Mauro Pinto’s “Da Licença.”


“…The series reveals the manner in which the artist gives himself over to the reality of the people who inhabit the spaces portrayed while at the same time conveying an historical and sociological perspective on the Mozambican contemporary reality, seen through this quarter of its capital city. (…) It is striking how the artist uses light to give life to the depicted elements. From colour to the objects themselves, his work carries us into an inhabited reality.”

As I was going through some of my boxes that have been in storage for the past year, I came across a program from a photography opening I attended in Lisbon, Portugal. It was called BESphoto, and it’s an annual competition/exhibition that showcases the photography of artists from Portuguese-speaking countries, now in its 8th year. My initial memory of this experience was of attending with my awesome couchsurfing host and eating a million pasteis at the reception, in addition to drinking many glasses of free champagne. But when I thought about it further, I remembered a particularly profound series of photos by Mauro Pinto, a native Mozambican, who actually ended up winning the competition. His photos, from a series entitled “Da Licença” (Excuse Me), were of the insides of homes in the Mafalala Quarter of Maputo, Mozambique’s capital city. What I love about these photos is how much character can be found in these sparse living places: the plaid shirt draped over the back of a chair, the assorted photos of Christ, the promotional wall calendar are not simply manifestations of poverty, but are also signs of personality, signs that people really live there. These spaces are positively alive. Though each living space might fall under the broad blanket of “going without,” each space is different and distinct, which is why Pinto displayed the photos in sequestered boxes (above). We are meant to see the humanity and individuality in these photos rather than lumping them all together into an assumed category, and I think that’s powerful.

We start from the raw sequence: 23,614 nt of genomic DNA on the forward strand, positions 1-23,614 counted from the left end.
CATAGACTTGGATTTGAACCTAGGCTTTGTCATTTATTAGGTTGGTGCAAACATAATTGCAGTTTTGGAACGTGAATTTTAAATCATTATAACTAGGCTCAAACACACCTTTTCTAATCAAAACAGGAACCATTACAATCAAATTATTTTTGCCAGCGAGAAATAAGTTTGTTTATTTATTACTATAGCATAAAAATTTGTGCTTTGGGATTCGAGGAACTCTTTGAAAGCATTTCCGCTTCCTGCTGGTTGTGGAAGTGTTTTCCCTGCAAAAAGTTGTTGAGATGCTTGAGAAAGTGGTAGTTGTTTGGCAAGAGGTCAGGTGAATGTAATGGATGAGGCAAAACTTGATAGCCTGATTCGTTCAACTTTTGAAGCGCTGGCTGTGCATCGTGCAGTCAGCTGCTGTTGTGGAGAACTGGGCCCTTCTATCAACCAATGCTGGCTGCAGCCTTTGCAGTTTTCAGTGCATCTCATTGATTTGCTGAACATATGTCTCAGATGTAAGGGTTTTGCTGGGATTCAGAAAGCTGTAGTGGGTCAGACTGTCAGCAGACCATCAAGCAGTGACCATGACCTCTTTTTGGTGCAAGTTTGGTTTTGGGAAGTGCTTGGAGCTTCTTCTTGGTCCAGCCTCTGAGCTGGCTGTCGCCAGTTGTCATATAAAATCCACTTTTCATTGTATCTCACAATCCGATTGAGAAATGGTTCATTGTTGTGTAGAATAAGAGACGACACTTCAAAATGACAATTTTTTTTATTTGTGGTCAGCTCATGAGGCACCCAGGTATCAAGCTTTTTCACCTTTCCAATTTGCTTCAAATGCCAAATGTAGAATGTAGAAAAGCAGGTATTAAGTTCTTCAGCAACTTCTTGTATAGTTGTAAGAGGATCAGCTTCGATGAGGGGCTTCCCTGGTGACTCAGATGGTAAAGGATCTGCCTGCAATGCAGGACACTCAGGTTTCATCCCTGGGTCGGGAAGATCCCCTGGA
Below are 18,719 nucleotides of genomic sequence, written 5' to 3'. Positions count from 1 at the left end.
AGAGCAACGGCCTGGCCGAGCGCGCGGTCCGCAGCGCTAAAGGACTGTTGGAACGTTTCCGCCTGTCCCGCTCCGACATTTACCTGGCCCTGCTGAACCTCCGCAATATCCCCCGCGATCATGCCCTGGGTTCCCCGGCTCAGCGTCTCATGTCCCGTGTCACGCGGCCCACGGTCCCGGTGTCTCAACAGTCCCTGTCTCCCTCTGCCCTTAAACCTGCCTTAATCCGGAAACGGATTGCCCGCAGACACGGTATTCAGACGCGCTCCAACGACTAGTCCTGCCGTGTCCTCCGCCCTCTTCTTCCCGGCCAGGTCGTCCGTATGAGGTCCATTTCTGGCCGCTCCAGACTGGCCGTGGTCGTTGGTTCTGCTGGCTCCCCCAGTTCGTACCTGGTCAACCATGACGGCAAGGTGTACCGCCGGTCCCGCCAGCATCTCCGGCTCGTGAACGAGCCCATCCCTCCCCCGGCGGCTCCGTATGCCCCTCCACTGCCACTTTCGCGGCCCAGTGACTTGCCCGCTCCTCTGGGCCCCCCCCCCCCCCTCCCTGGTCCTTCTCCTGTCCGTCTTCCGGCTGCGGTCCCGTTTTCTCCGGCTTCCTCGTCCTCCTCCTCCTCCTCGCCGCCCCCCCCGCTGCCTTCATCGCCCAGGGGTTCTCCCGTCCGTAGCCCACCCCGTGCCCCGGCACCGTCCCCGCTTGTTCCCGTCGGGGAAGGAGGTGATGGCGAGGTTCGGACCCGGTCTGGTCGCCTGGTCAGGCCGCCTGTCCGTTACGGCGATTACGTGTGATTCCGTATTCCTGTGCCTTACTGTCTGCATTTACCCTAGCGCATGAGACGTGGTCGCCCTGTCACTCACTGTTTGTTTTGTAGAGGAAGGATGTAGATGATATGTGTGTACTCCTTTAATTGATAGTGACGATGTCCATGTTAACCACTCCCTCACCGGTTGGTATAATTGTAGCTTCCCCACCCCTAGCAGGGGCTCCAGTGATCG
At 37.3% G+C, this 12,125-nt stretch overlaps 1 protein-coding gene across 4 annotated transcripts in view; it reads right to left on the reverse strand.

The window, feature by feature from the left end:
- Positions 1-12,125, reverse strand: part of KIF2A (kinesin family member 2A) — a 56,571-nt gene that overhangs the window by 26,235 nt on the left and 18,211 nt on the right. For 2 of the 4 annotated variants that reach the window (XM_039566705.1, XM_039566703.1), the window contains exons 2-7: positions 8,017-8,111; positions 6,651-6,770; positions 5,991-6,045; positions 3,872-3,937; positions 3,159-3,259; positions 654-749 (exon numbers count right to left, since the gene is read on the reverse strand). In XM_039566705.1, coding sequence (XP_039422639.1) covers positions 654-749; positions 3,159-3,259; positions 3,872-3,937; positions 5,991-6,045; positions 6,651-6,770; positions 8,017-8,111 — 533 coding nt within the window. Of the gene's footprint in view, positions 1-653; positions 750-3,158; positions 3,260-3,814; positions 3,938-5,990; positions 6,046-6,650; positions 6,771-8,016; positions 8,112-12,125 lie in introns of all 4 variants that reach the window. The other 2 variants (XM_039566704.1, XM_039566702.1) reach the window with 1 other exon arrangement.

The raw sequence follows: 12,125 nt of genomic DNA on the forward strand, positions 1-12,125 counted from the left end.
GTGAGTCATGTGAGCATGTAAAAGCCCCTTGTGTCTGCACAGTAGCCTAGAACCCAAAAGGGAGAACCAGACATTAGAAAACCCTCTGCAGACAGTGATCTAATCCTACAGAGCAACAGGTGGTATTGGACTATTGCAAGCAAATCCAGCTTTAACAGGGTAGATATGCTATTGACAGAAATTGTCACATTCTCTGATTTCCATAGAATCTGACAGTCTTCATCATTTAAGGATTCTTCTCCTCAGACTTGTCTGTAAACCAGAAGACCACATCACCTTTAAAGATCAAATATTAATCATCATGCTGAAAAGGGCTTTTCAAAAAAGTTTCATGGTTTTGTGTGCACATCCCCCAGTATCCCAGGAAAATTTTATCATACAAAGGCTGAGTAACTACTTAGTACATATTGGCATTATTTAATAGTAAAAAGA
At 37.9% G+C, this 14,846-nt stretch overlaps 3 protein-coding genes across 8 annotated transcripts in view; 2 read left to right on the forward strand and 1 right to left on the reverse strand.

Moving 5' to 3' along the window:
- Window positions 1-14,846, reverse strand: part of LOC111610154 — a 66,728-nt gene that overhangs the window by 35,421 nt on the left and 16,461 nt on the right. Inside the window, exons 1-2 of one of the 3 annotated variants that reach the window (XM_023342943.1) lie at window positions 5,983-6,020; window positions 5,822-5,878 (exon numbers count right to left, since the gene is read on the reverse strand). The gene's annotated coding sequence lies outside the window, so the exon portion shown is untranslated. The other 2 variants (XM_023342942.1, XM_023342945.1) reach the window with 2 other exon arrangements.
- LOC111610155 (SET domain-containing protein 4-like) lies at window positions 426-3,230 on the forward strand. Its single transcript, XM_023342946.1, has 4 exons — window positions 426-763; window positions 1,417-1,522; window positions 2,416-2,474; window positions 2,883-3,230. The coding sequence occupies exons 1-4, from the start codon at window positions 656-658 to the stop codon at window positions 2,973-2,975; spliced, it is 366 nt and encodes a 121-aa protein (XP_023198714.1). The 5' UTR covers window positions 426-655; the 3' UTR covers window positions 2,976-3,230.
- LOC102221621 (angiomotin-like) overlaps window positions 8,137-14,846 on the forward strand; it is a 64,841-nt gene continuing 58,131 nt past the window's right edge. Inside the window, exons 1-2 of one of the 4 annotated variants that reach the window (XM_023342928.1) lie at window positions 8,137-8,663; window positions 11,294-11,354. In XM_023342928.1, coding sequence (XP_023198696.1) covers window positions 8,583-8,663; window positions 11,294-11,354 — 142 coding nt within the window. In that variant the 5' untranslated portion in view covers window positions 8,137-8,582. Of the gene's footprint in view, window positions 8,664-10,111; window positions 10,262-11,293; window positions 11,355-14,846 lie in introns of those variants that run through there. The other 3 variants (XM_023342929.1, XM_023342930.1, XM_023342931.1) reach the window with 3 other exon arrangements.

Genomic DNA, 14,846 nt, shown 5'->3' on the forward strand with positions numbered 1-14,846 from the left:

Read more about BESphoto and Mauro Pinto here.

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